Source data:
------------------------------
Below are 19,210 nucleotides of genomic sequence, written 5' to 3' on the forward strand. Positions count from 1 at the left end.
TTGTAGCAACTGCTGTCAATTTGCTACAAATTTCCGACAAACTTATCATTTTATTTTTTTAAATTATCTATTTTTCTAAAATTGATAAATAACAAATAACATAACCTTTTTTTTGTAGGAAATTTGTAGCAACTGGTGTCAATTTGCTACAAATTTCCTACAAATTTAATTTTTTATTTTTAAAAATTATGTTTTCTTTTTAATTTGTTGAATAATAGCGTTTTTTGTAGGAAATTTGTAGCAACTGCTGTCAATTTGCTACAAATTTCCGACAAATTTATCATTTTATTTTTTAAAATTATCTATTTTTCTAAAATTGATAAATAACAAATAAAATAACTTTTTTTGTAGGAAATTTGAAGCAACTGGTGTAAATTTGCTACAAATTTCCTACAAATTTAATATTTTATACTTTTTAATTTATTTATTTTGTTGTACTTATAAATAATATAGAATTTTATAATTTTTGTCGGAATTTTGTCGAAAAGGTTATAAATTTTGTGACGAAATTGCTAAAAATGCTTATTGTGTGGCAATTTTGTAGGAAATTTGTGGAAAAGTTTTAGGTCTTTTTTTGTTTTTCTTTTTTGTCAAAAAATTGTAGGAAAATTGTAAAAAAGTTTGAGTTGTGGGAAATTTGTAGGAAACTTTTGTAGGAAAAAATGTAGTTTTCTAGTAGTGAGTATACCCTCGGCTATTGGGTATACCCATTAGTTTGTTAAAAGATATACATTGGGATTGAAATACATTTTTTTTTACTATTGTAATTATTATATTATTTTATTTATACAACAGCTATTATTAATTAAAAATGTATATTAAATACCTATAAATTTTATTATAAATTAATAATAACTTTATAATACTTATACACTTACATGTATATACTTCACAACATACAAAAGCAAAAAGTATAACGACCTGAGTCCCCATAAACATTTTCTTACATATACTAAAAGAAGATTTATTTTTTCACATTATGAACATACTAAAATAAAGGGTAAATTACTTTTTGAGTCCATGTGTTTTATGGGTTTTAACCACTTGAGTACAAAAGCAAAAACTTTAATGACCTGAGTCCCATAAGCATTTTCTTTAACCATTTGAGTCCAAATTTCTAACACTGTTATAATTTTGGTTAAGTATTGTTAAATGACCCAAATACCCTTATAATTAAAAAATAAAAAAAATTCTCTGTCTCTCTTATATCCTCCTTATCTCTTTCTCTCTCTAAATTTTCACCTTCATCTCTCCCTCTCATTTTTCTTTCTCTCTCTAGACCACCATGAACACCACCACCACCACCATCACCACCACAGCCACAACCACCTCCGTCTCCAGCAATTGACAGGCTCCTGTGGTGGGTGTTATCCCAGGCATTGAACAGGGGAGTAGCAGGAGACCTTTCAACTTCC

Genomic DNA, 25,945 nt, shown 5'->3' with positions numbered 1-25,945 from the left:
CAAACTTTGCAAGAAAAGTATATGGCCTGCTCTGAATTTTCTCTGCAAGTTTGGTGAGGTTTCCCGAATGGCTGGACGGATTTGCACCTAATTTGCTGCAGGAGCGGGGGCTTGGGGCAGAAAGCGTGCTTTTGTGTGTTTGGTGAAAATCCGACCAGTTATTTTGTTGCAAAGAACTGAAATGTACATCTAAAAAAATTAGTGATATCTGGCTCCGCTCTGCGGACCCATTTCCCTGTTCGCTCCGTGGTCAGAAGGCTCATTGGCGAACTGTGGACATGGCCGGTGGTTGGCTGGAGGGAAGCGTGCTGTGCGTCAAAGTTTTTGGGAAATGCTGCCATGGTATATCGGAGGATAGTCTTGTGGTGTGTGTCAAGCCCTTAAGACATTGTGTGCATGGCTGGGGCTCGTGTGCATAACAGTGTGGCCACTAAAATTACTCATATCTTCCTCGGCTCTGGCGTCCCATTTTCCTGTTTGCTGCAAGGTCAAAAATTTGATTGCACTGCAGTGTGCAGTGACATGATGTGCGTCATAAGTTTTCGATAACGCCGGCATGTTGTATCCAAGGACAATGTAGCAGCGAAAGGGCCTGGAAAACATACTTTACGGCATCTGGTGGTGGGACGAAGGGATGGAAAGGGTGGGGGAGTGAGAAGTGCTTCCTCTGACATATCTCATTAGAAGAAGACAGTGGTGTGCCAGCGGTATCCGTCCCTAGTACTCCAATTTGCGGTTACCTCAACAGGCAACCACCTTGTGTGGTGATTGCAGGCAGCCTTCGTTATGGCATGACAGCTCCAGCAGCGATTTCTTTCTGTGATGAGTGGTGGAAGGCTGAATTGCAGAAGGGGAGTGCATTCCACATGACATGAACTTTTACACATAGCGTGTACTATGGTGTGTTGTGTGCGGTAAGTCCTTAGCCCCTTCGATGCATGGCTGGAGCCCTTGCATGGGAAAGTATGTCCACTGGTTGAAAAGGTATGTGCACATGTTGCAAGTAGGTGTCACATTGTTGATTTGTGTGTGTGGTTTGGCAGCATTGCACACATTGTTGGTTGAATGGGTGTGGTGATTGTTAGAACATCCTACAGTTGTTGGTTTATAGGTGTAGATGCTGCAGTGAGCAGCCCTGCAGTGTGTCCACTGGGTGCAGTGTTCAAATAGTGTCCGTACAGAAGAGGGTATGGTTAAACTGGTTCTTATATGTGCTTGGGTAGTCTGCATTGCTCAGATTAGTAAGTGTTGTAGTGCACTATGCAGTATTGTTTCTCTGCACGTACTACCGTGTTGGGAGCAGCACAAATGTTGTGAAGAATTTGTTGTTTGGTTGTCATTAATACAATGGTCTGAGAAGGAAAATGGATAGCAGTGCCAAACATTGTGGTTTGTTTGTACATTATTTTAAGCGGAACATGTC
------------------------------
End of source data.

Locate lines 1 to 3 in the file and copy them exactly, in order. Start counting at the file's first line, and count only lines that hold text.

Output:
Below are 19,210 nucleotides of genomic sequence, written 5' to 3' on the forward strand. Positions count from 1 at the left end.
TTGTAGCAACTGCTGTCAATTTGCTACAAATTTCCGACAAACTTATCATTTTATTTTTTTAAATTATCTATTTTTCTAAAATTGATAAATAACAAATAACATAACCTTTTTTTTGTAGGAAATTTGTAGCAACTGGTGTCAATTTGCTACAAATTTCCTACAAATTTAATTTTTTATTTTTAAAAATTATGTTTTCTTTTTAATTTGTTGAATAATAGCGTTTTTTGTAGGAAATTTGTAGCAACTGCTGTCAATTTGCTACAAATTTCCGACAAATTTATCATTTTATTTTTTAAAATTATCTATTTTTCTAAAATTGATAAATAACAAATAAAATAACTTTTTTTGTAGGAAATTTGAAGCAACTGGTGTAAATTTGCTACAAATTTCCTACAAATTTAATATTTTATACTTTTTAATTTATTTATTTTGTTGTACTTATAAATAATATAGAATTTTATAATTTTTGTCGGAATTTTGTCGAAAAGGTTATAAATTTTGTGACGAAATTGCTAAAAATGCTTATTGTGTGGCAATTTTGTAGGAAATTTGTGGAAAAGTTTTAGGTCTTTTTTTGTTTTTCTTTTTTGTCAAAAAATTGTAGGAAAATTGTAAAAAAGTTTGAGTTGTGGGAAATTTGTAGGAAACTTTTGTAGGAAAAAATGTAGTTTTCTAGTAGTGAGTATACCCTCGGCTATTGGGTATACCCATTAGTTTGTTAAAAGATATACATTGGGATTGAAATACATTTTTTTTTACTATTGTAATTATTATATTATTTTATTTATACAACAGCTATTATTAATTAAAAATGTATATTAAATACCTATAAATTTTATTATAAATTAATAATAACTTTATAATACTTATACACTTACATGTATATACTTCACAACATACAAAAGCAAAAAGTATAACGACCTGAGTCCCCATAAACATTTTCTTACATATACTAAAAGAAGATTTATTTTTTCACATTATGAACATACTAAAATAAAGGGTAAATTACTTTTTGAGTCCATGTGTTTTATGGGTTTTAACCACTTGAGTACAAAAGCAAAAACTTTAATGACCTGAGTCCCATAAGCATTTTCTTTAACCATTTGAGTCCAAATTTCTAACACTGTTATAATTTTGGTTAAGTATTGTTAAATGACCCAAATACCCTTATAATTAAAAAATAAAAAAAATTCTCTGTCTCTCTTATATCCTCCTTATCTCTTTCTCTCTCTAAATTTTCACCTTCATCTCTCCCTCTCATTTTTCTTTCTCTCTCTAGACCACCATGAACACCACCACCACCACCATCACCACCACAGCCACAACCACCTCCGTCTCCAGCAATTGACAGGCTCCTGTGGTGGGTGTTATCCCAGGCATTGAACAGGGGAGTAGCAGGAGACCTTTCAACTTCC

Genomic DNA, 25,945 nt, shown 5'->3' with positions numbered 1-25,945 from the left: